Manhattan in August is a replay of the Great Plague of London. The dwindled throng of the afflicted shuffle the furnace streets, mouths sagging, waiting to keel over. Those still healthy duck from one air-conditioned oasis to the next, spending minimum time exposed to the rain of black death outside.
Verbs are important in action scenes. Here we are, in a good one from James W. Hall’s Off The Chart:
On the top rung of the rope ladder, Anne Bonny paused and found her breath. Head down, crouched below the gunwale, she gripped her Mac-10, formed a quick image of her next move, then sprang and tumbled over the rail, ducking a shoulder, slamming into the rough pebbled deck, and rolling once, twice, a third time until she came to rest against an iron wall.
I like the mix of mundane verbs like “paused” and “formed a quick image” next to the hyperactive verbs like “sprang” and “tumbled.”
And here’s a paragraph from SJ Rozan’s novel Absent Friends, where a character remembers the September 11 attack:
Phil had been caught in the cloud on September 11, running like hell with everyone else.
His eyes burned, his lungs were crazy for air. A woman next to him staggered so he reached out for her, caught her, forced her to keep going, warm blood seeping onto his arm from a slash down her back as he pulled her along, later carried her. Somewhere, someone in a uniform took her from him, bore her off someplace while someone else pressed an oxygen mask to his face. He breathed and breathed, and when he could speak, he asked about the woman, but no one knew.
The lesson here is, the more intense your scene, the more measured you should be in your verb choices. Trust the reader to intuit, to imagine between the lines. “Running like hell” is cliche but it works because it is true to Phil’s voice. It sounds like his thoughts. Notice, too, SJ’s repeated use of the ambiguous words — someplace, someone, somewhere — to capture the chaos, rather than hitting the reader over the head with something like: “He felt confused and disoriented.”
And let me add one more quick example that James Bell quoted here on Sunday, in his post about deep back story, from a Stephen King short story. One line jumped off the page for me:
Sometimes they discussed children puddling along the wet sand with the seats of their shorts and their bathing suits sagging.
God, that’s great. It’s not even a real verb, but can’t you just see those kids on the beach?
Okay, an exercise! Let’s use the poor old verb “walk” as a lesson here. Your character is a sophisticated spy entering the Casino de Monte-Carlo to meet the evil villain Emilio Largo. He’s not just walking in; it’s a grand entrance that sets up the next plot point. How do you describe this?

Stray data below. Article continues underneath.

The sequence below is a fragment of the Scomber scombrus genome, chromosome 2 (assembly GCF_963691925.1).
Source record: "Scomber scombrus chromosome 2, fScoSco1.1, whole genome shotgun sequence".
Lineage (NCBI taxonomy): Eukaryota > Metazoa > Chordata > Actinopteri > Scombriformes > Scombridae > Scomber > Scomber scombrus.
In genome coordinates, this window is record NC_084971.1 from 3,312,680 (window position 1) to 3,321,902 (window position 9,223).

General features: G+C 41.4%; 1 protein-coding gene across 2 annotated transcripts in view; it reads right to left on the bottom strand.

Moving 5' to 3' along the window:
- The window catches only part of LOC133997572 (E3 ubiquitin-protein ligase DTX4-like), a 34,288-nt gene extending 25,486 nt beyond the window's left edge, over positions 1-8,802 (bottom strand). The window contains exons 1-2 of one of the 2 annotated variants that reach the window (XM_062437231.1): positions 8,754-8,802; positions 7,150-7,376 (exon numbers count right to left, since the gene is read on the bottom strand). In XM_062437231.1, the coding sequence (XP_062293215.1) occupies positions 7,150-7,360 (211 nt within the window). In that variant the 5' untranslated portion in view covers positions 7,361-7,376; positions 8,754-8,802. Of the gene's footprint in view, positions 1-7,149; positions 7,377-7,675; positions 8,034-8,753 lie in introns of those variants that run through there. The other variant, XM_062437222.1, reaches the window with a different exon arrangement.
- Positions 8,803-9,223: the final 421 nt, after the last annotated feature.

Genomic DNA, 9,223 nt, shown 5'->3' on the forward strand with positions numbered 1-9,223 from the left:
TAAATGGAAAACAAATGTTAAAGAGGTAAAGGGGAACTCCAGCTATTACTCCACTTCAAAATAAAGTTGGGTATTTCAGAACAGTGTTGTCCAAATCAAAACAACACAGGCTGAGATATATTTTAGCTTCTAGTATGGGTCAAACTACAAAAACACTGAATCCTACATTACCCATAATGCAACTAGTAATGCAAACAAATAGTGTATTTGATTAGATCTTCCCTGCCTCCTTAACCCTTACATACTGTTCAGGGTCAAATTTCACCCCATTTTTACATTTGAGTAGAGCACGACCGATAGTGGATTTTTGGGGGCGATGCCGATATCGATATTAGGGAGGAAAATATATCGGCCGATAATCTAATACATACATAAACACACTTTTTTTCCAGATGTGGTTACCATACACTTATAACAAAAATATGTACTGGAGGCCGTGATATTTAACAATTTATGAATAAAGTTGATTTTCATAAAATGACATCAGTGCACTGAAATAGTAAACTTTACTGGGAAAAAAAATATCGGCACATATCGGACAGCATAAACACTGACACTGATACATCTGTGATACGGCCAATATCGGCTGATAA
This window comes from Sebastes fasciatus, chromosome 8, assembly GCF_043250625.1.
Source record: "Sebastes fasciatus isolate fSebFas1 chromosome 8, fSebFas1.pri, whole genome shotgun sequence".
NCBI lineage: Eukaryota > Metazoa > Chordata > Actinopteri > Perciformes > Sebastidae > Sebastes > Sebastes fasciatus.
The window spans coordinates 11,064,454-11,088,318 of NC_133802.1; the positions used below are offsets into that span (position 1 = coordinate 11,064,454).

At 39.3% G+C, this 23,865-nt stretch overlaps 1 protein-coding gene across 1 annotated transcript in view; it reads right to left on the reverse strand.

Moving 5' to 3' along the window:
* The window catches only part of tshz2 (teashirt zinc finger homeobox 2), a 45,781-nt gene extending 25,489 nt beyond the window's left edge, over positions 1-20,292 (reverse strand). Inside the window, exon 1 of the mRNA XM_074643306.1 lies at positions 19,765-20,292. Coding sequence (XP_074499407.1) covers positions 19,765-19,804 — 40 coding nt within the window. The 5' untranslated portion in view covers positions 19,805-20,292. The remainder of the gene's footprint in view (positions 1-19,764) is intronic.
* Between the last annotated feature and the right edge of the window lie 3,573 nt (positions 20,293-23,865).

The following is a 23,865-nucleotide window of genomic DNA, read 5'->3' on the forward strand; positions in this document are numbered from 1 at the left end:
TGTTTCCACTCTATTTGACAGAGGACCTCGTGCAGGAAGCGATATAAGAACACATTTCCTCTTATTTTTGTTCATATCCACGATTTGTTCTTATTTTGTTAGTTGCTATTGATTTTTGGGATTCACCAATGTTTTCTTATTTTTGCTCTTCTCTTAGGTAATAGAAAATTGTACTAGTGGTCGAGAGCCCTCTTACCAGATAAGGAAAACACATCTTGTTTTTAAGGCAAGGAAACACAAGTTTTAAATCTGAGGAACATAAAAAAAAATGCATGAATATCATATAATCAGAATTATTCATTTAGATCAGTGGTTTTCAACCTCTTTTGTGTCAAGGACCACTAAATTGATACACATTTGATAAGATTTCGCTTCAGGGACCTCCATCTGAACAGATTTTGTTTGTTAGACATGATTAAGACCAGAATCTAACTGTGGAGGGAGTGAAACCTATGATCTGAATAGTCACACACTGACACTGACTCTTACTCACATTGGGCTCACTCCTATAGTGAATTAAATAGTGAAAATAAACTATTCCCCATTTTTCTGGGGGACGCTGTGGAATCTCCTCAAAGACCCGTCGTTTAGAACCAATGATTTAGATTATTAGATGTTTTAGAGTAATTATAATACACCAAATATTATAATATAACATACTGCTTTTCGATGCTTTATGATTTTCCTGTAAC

- He walked into the casino and paused when he spotted Largo at the baccarat table with his mistress Domino.
- He walked haughtily into the casino but then came to an abrupt stop when he saw Largo at the baccarat table. He had to take it slow, assess the man and the situation.
- He sauntered into the casino, like a king surveying his realm. But when he saw Largo at the baccarat able, he paused, and then ducked behind a palm and watched Largo, like panther eyeing his prey.
- He strode into the casino, but when he spotted Largo at the baccarat table, he slid behind a pillar so he could observe him without being seen.
I like No. 1 for its spare feel. It imparts only the bare choreography. You’d have to find other ways to convey the tension and the hero’s intent. No. 2 relies on a tacked-on adverb to convey Bond’s attitude. It works okay, imho. No. 3 is tone-deaf and over-wrought. “Sauntered” is an okay verb but way too twee for Bond. And then we get hit over the head with the king metaphor, made even worse by the panther nonsense. If your verbs are strong, you don’t need to surround them in a thicket of thorny metaphors. No. 4 works, imho, but I’d try to make it better on second draft.
I will leave you with one last thought about getting your verbs right. When I first started learning French, my teacher warned us that French is filled with faux amis — false friends. Some verbs look correct but become something entirely else if you mess up the pronunciation or use the wrong tense.
One day in class a guy, speaking in halting French, said that last night his girlfriend kissed him goodbye. Our teacher laughed and we all just looked at each other, confused. In French, a kiss is “un baiser.” So the guy assumed the right verb was “baisser.” Which correctly means that last night he was…screwed.
A sigh is just a sigh, But a kiss isn’t always just a kiss.